Surgery

When the cancer is confined to the stomach, surgery is the essential component to all curative treatments for gastric cancer. The goal of surgery for potentially curable stomach cancer is to remove all of the cancer while preserving as much of the patient's normal gastric function as possible. All stomach cancer surgery is complex and ideally should be performed by an experienced surgical oncologist working together with other members of a multidisciplinary team to achieve optimal outcomes.

The surgery usually consists of removing the affected portion of the stomach with adequate margins and the nearby lymph nodes, a procedure known as gastrectomy.  This can be either a partial or total removal of the stomach.  The specific operation performed is based on the location and pathologic type of stomach cancer.  There are a variety of options for reconnecting the intestinal tract to the stomach or esophagus to re-establish intestinal continuity and permit the ability to eat regular food. The reconstructive options depend on the type and extent of the operation needed to remove the tumor. For example, a total gastrectomy might be required for a more diffuse type of gastric cancer in order to ensure that the entire tumor has been removed.  In these situations, the small intestine is connected directly to the esophagus with or without some type of reservoir or pouch reconstruction.  In other situations, a portion of the native stomach can be preserved and the small intestine is connected directly to the residual stomach. Occasionally, a temporary feeding tube is inserted through the skin into the small intestine at the time of surgery to provide additional nutrition during the recovery period. Most patients spend about a week in the hospital and then recover at home for about 4-8 weeks before resuming regular activities or additional treatments.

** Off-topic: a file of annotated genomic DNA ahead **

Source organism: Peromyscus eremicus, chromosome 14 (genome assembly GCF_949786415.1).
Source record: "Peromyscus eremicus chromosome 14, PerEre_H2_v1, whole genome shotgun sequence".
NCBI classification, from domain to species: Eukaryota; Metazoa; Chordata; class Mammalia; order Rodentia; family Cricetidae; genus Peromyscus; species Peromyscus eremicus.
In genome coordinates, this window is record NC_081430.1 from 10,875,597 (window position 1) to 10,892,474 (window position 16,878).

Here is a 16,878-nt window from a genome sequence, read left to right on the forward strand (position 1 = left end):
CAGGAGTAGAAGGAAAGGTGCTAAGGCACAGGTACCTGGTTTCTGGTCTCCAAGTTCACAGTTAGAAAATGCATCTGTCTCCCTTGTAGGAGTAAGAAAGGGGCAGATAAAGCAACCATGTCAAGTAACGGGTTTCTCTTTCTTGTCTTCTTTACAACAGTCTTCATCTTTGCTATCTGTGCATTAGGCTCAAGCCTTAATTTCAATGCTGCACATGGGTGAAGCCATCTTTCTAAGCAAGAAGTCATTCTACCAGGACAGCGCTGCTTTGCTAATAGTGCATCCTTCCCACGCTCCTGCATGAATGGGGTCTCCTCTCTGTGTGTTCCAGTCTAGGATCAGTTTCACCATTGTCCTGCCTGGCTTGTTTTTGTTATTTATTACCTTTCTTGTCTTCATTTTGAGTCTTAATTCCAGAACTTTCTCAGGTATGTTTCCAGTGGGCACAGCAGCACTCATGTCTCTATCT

Although surgery is an essential part of any curative approach to stomach cancer, surgery alone is often not enough.  Most patients with potentially curable gastric cancer will receive additional therapy to prevent the cancer from recurring or coming back.  These additional (also called adjuvant therapy) treatments for gastric cancer are sometimes given before or after surgery depending on the type and stage of gastric cancer involved. The rationale for combining these treatments with surgery is to treat any residual microscopic cancer cells that may exist before or after surgery.  In some situations, chemotherapy is given for a few months before surgery followed by a recovery period prior to the planned surgery.  Additional chemotherapy may follow.  In other situations, a combination of chemotherapy and radiation therapy may be given after the patient has adequately recovered (generally 4-8 weeks) from the operation. The amount and type of treatment depends on the extent of the cancer and the overall health of the patient.

For patients with metastatic gastric cancer that cannot be cured with an operation, surgery may still be recommended based on symptoms such as obstruction, bleeding or pain that cannot be controlled by other means.  These operations are done for palliative relief of symptoms and require experience, judgment, and realistic expectations of the palliative goals of treatment.

Removing a portion or all of the stomach has an impact on eating and nutrition but perhaps less so than most people would imagine.  Most patients initially experience a diminished appetite and a sensation of being full with relatively little food intake.  As a consequence, patients often start off eating smaller meals spread out over more time and have to "work" more at getting enough nutrition to maintain weight.  There may be some changes in the recommended diet depending on the type of surgery performed; however, many patients are able to gradually resume eating regular food with some modifications.  It frequently takes several months to settle into a new eating routine.  The human body and intestinal tract have an amazing capacity to adapt and compensate for the changes brought about by surgery and the other treatments employed for gastric cancer.

By Martin McCarter, MD
Professor of Surgery and Surgical Director of the Esophageal and Gastric Multidisciplinary Cancer Clinic
University of Colorado School of Medicine
Aurora, Colorado

(January 1, 2014)

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